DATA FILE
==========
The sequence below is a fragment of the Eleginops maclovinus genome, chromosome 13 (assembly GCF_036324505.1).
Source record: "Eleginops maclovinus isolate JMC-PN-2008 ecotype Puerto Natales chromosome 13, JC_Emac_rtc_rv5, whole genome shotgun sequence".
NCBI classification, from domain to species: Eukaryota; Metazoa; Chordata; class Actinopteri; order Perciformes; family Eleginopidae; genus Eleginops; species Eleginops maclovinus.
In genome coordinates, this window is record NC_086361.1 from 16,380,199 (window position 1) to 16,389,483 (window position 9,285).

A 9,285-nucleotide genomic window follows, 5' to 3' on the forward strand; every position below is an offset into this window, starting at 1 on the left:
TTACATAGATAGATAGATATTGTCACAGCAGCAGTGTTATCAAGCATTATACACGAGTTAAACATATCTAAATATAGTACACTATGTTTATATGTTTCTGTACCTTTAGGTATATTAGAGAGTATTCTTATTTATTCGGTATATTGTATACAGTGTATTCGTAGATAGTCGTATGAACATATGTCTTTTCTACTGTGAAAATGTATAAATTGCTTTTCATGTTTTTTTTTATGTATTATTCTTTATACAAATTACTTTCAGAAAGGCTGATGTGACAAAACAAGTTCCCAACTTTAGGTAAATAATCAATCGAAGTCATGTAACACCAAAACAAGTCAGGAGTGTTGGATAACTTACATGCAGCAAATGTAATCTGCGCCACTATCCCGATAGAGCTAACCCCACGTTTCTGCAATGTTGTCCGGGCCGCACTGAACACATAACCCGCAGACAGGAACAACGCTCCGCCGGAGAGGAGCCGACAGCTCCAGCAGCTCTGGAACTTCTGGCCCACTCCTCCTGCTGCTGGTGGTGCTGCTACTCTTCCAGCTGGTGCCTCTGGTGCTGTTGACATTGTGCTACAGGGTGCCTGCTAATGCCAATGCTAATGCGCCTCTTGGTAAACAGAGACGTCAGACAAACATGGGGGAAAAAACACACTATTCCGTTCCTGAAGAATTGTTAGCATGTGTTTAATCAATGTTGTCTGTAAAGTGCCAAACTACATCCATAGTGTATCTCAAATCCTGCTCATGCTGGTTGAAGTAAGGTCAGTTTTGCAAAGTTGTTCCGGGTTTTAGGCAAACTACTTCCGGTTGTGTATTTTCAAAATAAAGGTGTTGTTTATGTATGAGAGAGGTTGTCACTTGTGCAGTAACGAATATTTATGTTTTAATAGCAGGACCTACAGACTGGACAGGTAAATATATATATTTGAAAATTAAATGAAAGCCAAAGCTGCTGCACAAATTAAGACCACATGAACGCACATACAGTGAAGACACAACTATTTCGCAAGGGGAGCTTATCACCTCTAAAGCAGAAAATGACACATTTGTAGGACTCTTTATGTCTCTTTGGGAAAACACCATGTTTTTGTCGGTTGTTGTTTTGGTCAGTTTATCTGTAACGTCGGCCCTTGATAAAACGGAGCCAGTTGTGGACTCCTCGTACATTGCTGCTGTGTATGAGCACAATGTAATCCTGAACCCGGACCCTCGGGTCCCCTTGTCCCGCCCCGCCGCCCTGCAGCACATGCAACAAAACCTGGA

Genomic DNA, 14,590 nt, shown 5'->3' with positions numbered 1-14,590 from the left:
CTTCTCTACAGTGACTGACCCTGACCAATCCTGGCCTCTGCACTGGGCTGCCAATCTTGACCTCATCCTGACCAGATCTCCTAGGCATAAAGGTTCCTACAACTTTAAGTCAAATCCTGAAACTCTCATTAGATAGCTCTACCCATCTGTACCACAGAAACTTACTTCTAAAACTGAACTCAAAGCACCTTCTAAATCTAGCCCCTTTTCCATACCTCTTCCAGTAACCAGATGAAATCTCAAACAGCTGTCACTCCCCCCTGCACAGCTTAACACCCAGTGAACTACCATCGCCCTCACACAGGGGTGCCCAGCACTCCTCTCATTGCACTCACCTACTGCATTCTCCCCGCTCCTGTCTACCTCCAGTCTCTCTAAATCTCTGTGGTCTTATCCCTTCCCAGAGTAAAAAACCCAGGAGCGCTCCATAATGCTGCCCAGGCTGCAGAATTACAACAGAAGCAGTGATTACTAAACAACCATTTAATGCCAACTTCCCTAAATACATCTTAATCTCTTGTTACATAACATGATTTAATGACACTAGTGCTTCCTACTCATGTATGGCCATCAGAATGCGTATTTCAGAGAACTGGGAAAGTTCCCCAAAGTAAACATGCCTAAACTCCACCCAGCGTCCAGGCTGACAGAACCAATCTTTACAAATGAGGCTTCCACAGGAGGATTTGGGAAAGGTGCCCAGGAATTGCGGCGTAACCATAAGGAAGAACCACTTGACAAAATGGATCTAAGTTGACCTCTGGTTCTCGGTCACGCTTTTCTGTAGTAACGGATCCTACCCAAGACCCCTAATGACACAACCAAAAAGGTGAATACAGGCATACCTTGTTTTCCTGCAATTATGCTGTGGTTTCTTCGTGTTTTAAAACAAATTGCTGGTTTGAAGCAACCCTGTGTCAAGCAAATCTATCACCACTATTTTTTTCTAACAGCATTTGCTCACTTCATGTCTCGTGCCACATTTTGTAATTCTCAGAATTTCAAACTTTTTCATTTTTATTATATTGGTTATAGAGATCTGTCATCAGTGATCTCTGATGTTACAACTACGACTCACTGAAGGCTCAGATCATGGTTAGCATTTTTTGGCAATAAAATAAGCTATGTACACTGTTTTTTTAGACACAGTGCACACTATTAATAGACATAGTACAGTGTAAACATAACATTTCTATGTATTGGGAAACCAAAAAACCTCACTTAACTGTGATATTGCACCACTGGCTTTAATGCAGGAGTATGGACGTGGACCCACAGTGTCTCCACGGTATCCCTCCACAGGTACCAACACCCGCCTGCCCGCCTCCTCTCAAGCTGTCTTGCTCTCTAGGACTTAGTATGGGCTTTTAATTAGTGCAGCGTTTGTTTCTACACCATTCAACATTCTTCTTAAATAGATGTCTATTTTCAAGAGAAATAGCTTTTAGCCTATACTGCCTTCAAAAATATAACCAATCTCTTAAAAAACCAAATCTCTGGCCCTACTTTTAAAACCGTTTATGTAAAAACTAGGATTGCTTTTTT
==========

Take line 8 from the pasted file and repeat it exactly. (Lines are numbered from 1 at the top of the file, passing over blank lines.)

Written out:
CTTCTCTACAGTGACTGACCCTGACCAATCCTGGCCTCTGCACTGGGCTGCCAATCTTGACCTCATCCTGACCAGATCTCCTAGGCATAAAGGTTCCTACAACTTTAAGTCAAATCCTGAAACTCTCATTAGATAGCTCTACCCATCTGTACCACAGAAACTTACTTCTAAAACTGAACTCAAAGCACCTTCTAAATCTAGCCCCTTTTCCATACCTCTTCCAGTAACCAGATGAAATCTCAAACAGCTGTCACTCCCCCCTGCACAGCTTAACACCCAGTGAACTACCATCGCCCTCACACAGGGGTGCCCAGCACTCCTCTCATTGCACTCACCTACTGCATTCTCCCCGCTCCTGTCTACCTCCAGTCTCTCTAAATCTCTGTGGTCTTATCCCTTCCCAGAGTAAAAAACCCAGGAGCGCTCCATAATGCTGCCCAGGCTGCAGAATTACAACAGAAGCAGTGATTACTAAACAACCATTTAATGCCAACTTCCCTAAATACATCTTAATCTCTTGTTACATAACATGATTTAATGACACTAGTGCTTCCTACTCATGTATGGCCATCAGAATGCGTATTTCAGAGAACTGGGAAAGTTCCCCAAAGTAAACATGCCTAAACTCCACCCAGCGTCCAGGCTGACAGAACCAATCTTTACAAATGAGGCTTCCACAGGAGGATTTGGGAAAGGTGCCCAGGAATTGCGGCGTAACCATAAGGAAGAACCACTTGACAAAATGGATCTAAGTTGACCTCTGGTTCTCGGTCACGCTTTTCTGTAGTAACGGATCCTACCCAAGACCCCTAATGACACAACCAAAAAGGTGAATACAGGCATACCTTGTTTTCCTGCAATTATGCTGTGGTTTCTTCGTGTTTTAAAACAAATTGCTGGTTTGAAGCAACCCTGTGTCAAGCAAATCTATCACCACTATTTTTTTCTAACAGCATTTGCTCACTTCATGTCTCGTGCCACATTTTGTAATTCTCAGAATTTCAAACTTTTTCATTTTTATTATATTGGTTATAGAGATCTGTCATCAGTGATCTCTGATGTTACAACTACGACTCACTGAAGGCTCAGATCATGGTTAGCATTTTTTGGCAATAAAATAAGCTATGTACACTGTTTTTTTAGACACAGTGCACACTATTAATAGACATAGTACAGTGTAAACATAACATTTCTATGTATTGGGAAACCAAAAAACCTCACTTAACTGTGATATTGCACCACTGGCTTTAATGCAGGAGTATGGACGTGGACCCACAGTGTCTCCACGGTATCCCTCCACAGGTACCAACACCCGCCTGCCCGCCTCCTCTCAAGCTGTCTTGCTCTCTAGGACTTAGTATGGGCTTTTAATTAGTGCAGCGTTTGTTTCTACACCATTCAACATTCTTCTTAAATAGATGTCTATTTTCAAGAGAAATAGCTTTTAGCCTATACTGCCTTCAAAAATATAACCAATCTCTTAAAAAACCAAATCTCTGGCCCTACTTTTAAAACCGTTTATGTAAAAACTAGGATTGCTTTTTT